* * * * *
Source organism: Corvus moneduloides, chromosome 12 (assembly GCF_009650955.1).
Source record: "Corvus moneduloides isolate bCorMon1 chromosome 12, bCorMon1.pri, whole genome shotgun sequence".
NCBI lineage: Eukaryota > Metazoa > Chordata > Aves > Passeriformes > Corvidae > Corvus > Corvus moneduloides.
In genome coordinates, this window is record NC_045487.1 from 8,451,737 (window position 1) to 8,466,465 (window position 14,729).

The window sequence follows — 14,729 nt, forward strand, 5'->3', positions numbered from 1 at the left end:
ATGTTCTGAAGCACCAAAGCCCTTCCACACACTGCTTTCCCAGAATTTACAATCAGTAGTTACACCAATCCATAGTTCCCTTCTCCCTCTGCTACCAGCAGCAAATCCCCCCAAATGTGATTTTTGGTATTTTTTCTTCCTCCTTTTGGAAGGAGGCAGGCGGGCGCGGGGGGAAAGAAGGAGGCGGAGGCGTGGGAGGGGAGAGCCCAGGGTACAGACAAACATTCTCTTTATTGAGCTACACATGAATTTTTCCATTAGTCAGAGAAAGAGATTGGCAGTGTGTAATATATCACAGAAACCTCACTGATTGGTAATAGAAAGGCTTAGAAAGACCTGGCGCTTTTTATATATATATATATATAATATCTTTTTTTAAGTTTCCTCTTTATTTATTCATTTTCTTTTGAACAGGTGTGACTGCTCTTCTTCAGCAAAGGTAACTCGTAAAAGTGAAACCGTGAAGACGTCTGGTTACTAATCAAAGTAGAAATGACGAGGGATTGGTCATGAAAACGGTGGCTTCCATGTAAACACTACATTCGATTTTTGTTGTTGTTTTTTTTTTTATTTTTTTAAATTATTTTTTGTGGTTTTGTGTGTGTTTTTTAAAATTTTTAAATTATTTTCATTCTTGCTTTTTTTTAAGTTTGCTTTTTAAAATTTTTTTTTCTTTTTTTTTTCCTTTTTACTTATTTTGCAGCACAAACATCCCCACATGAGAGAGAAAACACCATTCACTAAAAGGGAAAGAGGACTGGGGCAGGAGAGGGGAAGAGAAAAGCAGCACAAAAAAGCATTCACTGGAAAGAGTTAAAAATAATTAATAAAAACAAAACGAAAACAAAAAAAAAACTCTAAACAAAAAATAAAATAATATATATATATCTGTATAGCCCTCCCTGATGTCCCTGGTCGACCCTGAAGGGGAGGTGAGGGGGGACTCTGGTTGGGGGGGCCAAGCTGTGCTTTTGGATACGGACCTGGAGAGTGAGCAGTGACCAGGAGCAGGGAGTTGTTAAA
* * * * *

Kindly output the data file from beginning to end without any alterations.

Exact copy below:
Source organism: Corvus moneduloides, chromosome 12 (assembly GCF_009650955.1).
Source record: "Corvus moneduloides isolate bCorMon1 chromosome 12, bCorMon1.pri, whole genome shotgun sequence".
NCBI lineage: Eukaryota > Metazoa > Chordata > Aves > Passeriformes > Corvidae > Corvus > Corvus moneduloides.
In genome coordinates, this window is record NC_045487.1 from 8,451,737 (window position 1) to 8,466,465 (window position 14,729).

The window sequence follows — 14,729 nt, forward strand, 5'->3', positions numbered from 1 at the left end:
ATGTTCTGAAGCACCAAAGCCCTTCCACACACTGCTTTCCCAGAATTTACAATCAGTAGTTACACCAATCCATAGTTCCCTTCTCCCTCTGCTACCAGCAGCAAATCCCCCCAAATGTGATTTTTGGTATTTTTTCTTCCTCCTTTTGGAAGGAGGCAGGCGGGCGCGGGGGGAAAGAAGGAGGCGGAGGCGTGGGAGGGGAGAGCCCAGGGTACAGACAAACATTCTCTTTATTGAGCTACACATGAATTTTTCCATTAGTCAGAGAAAGAGATTGGCAGTGTGTAATATATCACAGAAACCTCACTGATTGGTAATAGAAAGGCTTAGAAAGACCTGGCGCTTTTTATATATATATATATATAATATCTTTTTTTAAGTTTCCTCTTTATTTATTCATTTTCTTTTGAACAGGTGTGACTGCTCTTCTTCAGCAAAGGTAACTCGTAAAAGTGAAACCGTGAAGACGTCTGGTTACTAATCAAAGTAGAAATGACGAGGGATTGGTCATGAAAACGGTGGCTTCCATGTAAACACTACATTCGATTTTTGTTGTTGTTTTTTTTTTTATTTTTTTAAATTATTTTTTGTGGTTTTGTGTGTGTTTTTTAAAATTTTTAAATTATTTTCATTCTTGCTTTTTTTTAAGTTTGCTTTTTAAAATTTTTTTTTCTTTTTTTTTTCCTTTTTACTTATTTTGCAGCACAAACATCCCCACATGAGAGAGAAAACACCATTCACTAAAAGGGAAAGAGGACTGGGGCAGGAGAGGGGAAGAGAAAAGCAGCACAAAAAAGCATTCACTGGAAAGAGTTAAAAATAATTAATAAAAACAAAACGAAAACAAAAAAAAAACTCTAAACAAAAAATAAAATAATATATATATATCTGTATAGCCCTCCCTGATGTCCCTGGTCGACCCTGAAGGGGAGGTGAGGGGGGACTCTGGTTGGGGGGGCCAAGCTGTGCTTTTGGATACGGACCTGGAGAGTGAGCAGTGACCAGGAGCAGGGAGTTGTTAAA